Sometimes it’s not the Technology — Focusing the Human Side

Yesterday’s Washington Post had an article headlined “Web-Savvy Obama Team Hits Unexpected Bumps — Issues of Technology, Security and Privacy Slow the New Administration’s Effort to Foster Instant Communication” (http://www.washingtonpost.com/wp-dyn/content/article/2009/03/01/AR2009030101745_pf.html).

While highlighting all of the information technology innovations the new “web-savvy Obama Team” has begun to employ, such as a Presidential blog and YouTube channel, as well as noting a couple of easily remedied technological issues (e.g. lack of a mass emailing system, inadequate comment space on the web page, etc.), the primary problem according to the article, in fact “the only pledge that the president has broken outright so far” is that it has not posted non-emergency legislation to the White House blog for five days prior to a bills signing.

Is this a technology issue?

Sometimes the obstacles to effective use of the new communications technology are not the technical ones; they’re the human ones: difficulty getting material cleared, failure to update the site regularly, failure to organize information effectively, letting the site slide into disuse and abandonment, etc.

I don’t want to draw too many conclusions about the maintenance of the Whitehouse.gov site from a newspaper article, except to note that while the headline identified the problems as technological, the body of the text described the age old human problems of keeping information current and accurate.

From my own experience, there is often a sense that information on web sites takes care of itself, or that a webmaster should be able to ensure that accurate information is posted in a timely manner without input from the “subject matter experts.” Yet those involved in developing or drafting policy often distance themselves from how the policy is made public — whether it’s by having all questions referred to the Press Spokesperson, or by funneling all web content through a webmaster. I’ve tended to favor automated content management systems because they put the responsibility for the accuracy and currency of the content squarely on the subject matter expert.

In a similar vein, a decade or so ago we pioneered an online discussion with the public about policy goals. Rather than have public questions answered by a public affairs officer, we had the “subject matter expert” answer the questions. There was concern that public interest would be overwhelming and would demand too much time from a person who was normally focusing on the issues rather than engaging with the public, but in fact the public had to be encouraged to respond in order to keep up a lively discussion. Nowadays, with live “web chats” sometimes the questions pour in, but sometimes there are pauses that have to be managed. But these fora can help connect the subject matter expert directly to the concerns (or lack of concern) of the public.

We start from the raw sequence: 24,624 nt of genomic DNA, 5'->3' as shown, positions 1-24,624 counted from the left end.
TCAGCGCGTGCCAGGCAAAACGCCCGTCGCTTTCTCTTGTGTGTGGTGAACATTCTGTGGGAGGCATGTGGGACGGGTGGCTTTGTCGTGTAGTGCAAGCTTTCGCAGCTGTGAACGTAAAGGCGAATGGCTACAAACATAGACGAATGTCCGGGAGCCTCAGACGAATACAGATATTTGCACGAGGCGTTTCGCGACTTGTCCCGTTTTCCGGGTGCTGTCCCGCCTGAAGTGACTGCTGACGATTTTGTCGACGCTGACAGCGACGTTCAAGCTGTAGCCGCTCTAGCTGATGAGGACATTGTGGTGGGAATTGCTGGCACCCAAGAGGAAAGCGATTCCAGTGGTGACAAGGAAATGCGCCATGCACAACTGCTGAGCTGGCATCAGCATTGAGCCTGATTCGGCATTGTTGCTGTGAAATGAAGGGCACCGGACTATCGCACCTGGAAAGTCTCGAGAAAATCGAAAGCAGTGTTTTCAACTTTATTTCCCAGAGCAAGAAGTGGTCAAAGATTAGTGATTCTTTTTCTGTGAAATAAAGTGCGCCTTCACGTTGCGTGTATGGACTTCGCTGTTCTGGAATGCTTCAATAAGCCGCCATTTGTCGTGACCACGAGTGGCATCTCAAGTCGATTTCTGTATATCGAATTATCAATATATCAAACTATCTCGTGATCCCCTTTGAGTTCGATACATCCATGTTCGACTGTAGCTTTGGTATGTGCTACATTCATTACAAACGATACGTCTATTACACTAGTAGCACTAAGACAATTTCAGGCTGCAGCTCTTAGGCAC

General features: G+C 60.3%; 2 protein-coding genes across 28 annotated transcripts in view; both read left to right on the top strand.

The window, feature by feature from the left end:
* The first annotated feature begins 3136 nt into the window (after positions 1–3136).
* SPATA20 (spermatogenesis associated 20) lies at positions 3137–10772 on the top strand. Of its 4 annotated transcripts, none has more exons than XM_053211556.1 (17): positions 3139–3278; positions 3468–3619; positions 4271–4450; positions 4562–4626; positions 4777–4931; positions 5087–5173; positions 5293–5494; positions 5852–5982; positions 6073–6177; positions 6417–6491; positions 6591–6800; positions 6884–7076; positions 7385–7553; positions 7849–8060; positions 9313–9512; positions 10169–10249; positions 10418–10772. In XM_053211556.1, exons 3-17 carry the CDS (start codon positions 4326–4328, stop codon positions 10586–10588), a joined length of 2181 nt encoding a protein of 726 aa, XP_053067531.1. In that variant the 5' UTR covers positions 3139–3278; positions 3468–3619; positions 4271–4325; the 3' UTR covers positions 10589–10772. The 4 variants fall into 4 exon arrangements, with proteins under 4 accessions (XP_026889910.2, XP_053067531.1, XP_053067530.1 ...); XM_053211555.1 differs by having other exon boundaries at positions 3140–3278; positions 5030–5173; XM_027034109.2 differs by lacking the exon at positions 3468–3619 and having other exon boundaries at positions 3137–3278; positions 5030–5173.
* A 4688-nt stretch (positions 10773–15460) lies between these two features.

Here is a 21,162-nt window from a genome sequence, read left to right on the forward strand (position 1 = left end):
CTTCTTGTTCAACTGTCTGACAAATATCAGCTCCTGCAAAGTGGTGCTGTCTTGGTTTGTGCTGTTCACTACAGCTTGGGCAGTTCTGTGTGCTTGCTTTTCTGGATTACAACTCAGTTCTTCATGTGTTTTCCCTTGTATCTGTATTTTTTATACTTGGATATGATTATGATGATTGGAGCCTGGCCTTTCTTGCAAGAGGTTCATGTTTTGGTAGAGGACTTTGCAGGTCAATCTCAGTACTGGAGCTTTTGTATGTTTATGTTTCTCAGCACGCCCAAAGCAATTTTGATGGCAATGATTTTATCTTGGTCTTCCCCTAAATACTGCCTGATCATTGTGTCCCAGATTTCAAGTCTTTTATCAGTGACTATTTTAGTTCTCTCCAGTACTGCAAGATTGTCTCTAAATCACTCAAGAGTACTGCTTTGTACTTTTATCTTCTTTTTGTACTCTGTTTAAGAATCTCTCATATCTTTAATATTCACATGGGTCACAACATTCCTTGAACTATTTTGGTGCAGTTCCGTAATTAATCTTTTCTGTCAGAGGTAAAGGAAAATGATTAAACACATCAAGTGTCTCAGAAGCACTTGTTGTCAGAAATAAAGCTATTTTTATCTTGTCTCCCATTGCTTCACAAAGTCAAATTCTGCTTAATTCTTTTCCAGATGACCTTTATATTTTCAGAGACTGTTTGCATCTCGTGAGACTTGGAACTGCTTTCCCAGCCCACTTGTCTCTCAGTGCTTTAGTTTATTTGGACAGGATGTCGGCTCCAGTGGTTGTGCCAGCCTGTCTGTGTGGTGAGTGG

There are many technologies now that can help us engage and interact with the public and each other, and while a number of technological issues may remain, often the reason for lack of engagement and interaction is still the human one.

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Amy Hooker

I think you make some good points, Andre. It’s very easy for these kinds of silos to occur and for everyone but the webmaster to not want to think about how it gets ‘out there.’ With all of the good content management tools out there today, subject matter experts will find it as easy to put the information online as it is to put it into a Word document–if they let themselves. Unfortunately, the psychology of many folks is that if it’s on the Internet, it must be complicated and difficult. Overcoming this mindset can be difficult. Any ideas on how to approach the psychology behind the issue?

Andre Goodfriend

Thanks Amy for your comment. In some ways a primary benefit of using online fora like this one is simply for the practice of working with each other via the Internet. In the past, information posted to the Internet always had to go through an intermediary and there was a mysticism to how it was made public. Now social networking site are demystifying the technology of “posting,” and raising another issue: now that everyone and his brother/sister can post, do we really have anything to say. We see the discussion with regards to Facebook being something for youngsters to exchange cute inanities, or Twitter being a lot of tweats about nothing. It’s a healthy turn in the discussion, turning it away from being about the technology to being about the benefit. What are social networking sites really good for in a work context? As the non-technologists begin to understand the benefit of sustained engagement with a constituency or with colleagues via these technologies more subject matter experts will turn to them. And when the subject matter experts are comfortable with both the technology and can define the benefit for themselves, they will to a certain extent push the technologists aside and not only agree to post directly, but insist on doing so.